2020 Census for Dummies: Yes, Lots of Us Will Still Be Invisible

I recently posted an article on my FB page from NBCnews.com about the “erasure” of LGBTQ Americans on the 2020 US Census.

The article was from 2017 so, naturally, I got some comments about it being old and/or misleading information. Turns out, it’s really not. Yes, the 2020 Census has an option for same sex married or unmarried partner regarding the person or people you share your household with, but that’s the extent of it. Times have changed dramatically for LGBTQ Americans over the last ten years, and the US Census should reflect that. For those thinking or even itching to ask, “Hey, you got your same-sex partner option. Why aren’t you satisfied,” here’s why:

The 2020 US Census will only count gay men and lesbians who live with someone. That’s it. The census will not tally single gay and lesbian Americans or those who have same-sex relationships with people they don’t live with. And the only gender options are male or female. So right there, our community’s numbers are misrepresented to the low side. This is a major problem.

Now let’s review the rest of the letters. The Census does NOT count the millions, yes, millions of Americans who identify as bi-sexual, trans, or any of the others who identify in the Q (queer) realm. As it has been with all of previous censuses, those citizens will again be erased from existence as far as federal statistics are concerned.

According to the Williams Institute, as of 2011, approximately 4,000,000 Americans identify as bi-sexual, and on the 2020 US Census, they will not be counted.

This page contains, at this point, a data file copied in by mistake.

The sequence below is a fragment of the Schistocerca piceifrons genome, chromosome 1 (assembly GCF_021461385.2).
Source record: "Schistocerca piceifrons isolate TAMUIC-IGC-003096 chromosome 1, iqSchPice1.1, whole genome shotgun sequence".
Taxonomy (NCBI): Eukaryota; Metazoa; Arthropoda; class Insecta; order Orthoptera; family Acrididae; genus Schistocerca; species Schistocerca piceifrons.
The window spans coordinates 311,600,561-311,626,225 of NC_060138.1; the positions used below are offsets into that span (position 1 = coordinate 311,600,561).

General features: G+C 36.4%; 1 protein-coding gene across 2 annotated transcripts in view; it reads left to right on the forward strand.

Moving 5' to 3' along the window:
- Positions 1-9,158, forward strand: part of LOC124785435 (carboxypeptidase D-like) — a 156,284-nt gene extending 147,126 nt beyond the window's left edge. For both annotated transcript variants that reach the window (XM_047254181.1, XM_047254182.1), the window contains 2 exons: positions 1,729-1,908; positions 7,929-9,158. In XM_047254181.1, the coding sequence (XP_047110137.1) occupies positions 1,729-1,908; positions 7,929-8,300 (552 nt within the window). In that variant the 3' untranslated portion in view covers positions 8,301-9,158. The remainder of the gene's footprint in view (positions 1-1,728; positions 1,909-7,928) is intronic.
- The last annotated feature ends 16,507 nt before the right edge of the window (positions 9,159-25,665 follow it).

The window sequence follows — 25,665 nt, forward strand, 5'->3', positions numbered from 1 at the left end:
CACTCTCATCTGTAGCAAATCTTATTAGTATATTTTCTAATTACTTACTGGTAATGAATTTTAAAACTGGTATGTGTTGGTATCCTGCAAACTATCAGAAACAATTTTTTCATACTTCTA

The same survey also revealed that over a half million Americans identified as trans. Mind you, this survey was done almost ten years ago. Surely, those numbers are higher in 2020, but the federal government won’t find that out, and it’s obvious that the current presidential administration does not care to.


So why is accurate representation important? The answers are frighteningly simple: government funding and demographic information for elected members of Congress.

  • LGBTQ people are disproportionately more likely to be victims of hate crimes, murder, suicide, anxiety and depression, and addiction. Accurate representation of LGBTQ Americans will help law enforcement and social service workers better serve our community by obtaining the financial resources from the feds they’ll need to do it.
  • Elected officials need to know the diverse make-up of the citizens they represent. That’s why the census asks questions like do you rent or own your home, what is your race and ethnicity, and educational levels. If millions of Americans are made invisible by insufficient census information, politicians cannot fairly legislate, especially when it comes to the numerous anti-LGBTQ bills, ordinances, and out-right bans our community is still fighting against.   

It’s too late for 2020, but by 2030, there absolutely must be a question concerning how an individual identifies, e.g. gay, lesbian, bi, trans, queer. Without it elected officials will continue to under represent a substantial part of their constituency, over 5 million tax-paying Americans.

It’s time for the LGBTQ community to be fully and accurately included in the US Census, not only because we’re law-abiding, tax-paying Americans like everyone else, but also because as Americans we inherently deserve the same political, economic, and social opportunities straight-white America has enjoyed for centuries.

Jean Copeland is an author, activist, and feminist. View her author page:


A Writer’s Snow Day

Making the Most of Nature’s Gift of Time

It’s the dream of every writer with the day job of teaching: a snow day, a precious gift given too rarely during the school year that allows us to shut out the seemingly endless demands of the real world and dedicate our entire focus to our craft. It’s a day to revive our senses, renew our inspiration and fully immerse ourselves in our narrative, thanks to this offering Mother Nature has so generously provided us.